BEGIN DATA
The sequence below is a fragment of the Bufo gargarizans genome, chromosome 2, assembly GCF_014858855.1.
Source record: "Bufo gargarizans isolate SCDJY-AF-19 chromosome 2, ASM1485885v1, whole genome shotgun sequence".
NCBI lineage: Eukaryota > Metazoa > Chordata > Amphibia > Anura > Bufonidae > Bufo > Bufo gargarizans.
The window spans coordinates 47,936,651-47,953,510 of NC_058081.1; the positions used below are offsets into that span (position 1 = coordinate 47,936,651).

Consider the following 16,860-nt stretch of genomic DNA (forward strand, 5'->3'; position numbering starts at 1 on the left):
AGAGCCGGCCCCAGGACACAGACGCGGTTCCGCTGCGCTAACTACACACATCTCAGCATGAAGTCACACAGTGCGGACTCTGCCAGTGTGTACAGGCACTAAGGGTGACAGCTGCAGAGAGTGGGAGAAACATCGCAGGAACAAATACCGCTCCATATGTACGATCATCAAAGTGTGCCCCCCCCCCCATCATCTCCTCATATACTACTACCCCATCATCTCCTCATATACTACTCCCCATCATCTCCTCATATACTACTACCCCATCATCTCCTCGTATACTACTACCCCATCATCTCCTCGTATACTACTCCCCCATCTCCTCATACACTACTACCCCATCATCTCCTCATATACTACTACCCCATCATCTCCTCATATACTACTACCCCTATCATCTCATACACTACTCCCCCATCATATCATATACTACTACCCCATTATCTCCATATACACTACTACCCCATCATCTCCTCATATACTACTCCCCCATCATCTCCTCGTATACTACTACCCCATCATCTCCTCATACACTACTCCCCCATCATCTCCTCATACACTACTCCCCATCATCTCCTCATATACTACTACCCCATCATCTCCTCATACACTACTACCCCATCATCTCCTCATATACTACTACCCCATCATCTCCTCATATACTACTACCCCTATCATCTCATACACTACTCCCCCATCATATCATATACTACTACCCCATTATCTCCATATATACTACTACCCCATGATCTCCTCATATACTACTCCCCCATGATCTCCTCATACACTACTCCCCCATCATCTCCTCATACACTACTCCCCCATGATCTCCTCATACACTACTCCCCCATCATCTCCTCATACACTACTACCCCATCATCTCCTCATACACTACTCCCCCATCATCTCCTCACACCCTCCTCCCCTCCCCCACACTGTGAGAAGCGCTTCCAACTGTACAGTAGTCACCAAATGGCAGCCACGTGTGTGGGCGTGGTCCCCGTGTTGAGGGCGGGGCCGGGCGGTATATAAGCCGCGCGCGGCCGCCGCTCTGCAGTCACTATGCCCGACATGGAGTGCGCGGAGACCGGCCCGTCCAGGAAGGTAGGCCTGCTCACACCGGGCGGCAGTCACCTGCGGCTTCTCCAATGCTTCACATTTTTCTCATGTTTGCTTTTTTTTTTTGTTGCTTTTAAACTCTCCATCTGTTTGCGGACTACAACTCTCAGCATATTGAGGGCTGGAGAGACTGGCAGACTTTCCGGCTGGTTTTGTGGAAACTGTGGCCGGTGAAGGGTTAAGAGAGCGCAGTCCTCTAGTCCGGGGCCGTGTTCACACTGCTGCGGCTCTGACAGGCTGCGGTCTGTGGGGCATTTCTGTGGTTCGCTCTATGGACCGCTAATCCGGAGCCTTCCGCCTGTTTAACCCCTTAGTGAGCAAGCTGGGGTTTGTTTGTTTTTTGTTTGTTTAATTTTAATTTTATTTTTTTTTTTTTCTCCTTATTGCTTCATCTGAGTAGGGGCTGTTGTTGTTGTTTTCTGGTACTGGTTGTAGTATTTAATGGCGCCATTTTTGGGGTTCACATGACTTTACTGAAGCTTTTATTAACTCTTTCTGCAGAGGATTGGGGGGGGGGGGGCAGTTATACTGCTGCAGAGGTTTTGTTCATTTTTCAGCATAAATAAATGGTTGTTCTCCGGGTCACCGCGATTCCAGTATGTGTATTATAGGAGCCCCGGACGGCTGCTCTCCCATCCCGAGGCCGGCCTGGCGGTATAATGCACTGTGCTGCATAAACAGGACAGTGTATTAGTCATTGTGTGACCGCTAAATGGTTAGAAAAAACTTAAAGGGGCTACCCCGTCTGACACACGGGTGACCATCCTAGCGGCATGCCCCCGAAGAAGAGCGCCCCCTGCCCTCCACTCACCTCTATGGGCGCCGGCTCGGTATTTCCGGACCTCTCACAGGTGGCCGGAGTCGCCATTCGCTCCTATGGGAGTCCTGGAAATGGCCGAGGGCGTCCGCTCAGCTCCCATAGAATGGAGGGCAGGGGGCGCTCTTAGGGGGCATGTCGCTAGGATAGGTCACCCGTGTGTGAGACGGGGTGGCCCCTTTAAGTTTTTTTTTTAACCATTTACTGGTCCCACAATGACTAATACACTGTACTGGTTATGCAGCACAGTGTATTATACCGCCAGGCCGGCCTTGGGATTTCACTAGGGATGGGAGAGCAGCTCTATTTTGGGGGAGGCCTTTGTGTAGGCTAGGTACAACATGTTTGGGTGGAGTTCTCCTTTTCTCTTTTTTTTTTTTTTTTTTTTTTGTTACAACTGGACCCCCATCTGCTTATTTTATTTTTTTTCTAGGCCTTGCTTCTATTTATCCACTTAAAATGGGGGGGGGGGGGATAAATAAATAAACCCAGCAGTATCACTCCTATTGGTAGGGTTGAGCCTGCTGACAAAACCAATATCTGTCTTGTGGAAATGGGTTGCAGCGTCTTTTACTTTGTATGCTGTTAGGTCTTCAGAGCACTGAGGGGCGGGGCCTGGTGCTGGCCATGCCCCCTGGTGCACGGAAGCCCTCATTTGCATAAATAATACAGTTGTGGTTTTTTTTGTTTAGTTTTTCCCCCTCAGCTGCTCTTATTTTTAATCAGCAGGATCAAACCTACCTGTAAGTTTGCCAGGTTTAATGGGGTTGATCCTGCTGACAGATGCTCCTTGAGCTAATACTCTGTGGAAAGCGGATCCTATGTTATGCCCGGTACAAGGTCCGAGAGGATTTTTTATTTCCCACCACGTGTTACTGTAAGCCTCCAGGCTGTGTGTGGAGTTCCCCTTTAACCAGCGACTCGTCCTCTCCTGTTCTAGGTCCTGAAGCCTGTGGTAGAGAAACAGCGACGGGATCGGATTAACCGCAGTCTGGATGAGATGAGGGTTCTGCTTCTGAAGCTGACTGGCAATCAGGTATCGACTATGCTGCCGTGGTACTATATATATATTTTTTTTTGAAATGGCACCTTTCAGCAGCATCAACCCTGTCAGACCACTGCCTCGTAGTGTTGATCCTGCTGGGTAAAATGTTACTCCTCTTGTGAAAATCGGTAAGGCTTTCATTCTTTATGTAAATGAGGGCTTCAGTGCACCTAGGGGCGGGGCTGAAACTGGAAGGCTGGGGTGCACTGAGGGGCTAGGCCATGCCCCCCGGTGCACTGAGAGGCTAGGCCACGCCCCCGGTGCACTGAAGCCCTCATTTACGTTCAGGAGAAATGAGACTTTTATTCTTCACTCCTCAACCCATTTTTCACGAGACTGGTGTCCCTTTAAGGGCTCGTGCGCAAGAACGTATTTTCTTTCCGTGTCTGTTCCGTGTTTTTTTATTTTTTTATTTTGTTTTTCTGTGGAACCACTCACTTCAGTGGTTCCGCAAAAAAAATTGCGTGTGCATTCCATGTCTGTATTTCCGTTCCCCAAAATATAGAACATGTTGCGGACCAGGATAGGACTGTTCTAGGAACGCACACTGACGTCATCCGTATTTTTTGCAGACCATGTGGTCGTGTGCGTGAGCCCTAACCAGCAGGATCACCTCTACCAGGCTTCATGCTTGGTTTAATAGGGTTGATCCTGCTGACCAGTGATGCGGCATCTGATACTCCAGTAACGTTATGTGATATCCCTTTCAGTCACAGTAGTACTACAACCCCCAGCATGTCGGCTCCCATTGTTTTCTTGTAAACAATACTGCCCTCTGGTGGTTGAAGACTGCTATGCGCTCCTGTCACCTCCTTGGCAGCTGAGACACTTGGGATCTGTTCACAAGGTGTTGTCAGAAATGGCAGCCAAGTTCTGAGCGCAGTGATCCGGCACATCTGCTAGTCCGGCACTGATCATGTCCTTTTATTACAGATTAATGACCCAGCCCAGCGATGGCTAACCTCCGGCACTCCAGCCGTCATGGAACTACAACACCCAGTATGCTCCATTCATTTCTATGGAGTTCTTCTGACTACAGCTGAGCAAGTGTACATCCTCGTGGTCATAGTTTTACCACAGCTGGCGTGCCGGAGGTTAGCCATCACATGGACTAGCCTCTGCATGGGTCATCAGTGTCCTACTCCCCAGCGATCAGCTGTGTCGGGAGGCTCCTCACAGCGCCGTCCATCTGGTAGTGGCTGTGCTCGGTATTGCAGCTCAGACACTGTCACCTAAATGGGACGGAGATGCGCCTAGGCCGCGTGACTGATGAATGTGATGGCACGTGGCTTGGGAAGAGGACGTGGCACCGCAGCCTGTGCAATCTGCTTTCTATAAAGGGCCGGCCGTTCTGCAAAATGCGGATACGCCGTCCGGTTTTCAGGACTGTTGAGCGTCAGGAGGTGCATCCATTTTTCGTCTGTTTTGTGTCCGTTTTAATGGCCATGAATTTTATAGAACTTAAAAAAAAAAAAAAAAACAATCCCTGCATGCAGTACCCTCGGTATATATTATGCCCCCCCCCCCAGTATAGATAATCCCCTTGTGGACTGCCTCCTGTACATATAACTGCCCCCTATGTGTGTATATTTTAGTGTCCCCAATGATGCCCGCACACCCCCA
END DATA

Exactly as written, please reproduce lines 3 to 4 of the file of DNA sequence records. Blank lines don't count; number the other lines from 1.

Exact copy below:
NCBI lineage: Eukaryota > Metazoa > Chordata > Amphibia > Anura > Bufonidae > Bufo > Bufo gargarizans.
The window spans coordinates 47,936,651-47,953,510 of NC_058081.1; the positions used below are offsets into that span (position 1 = coordinate 47,936,651).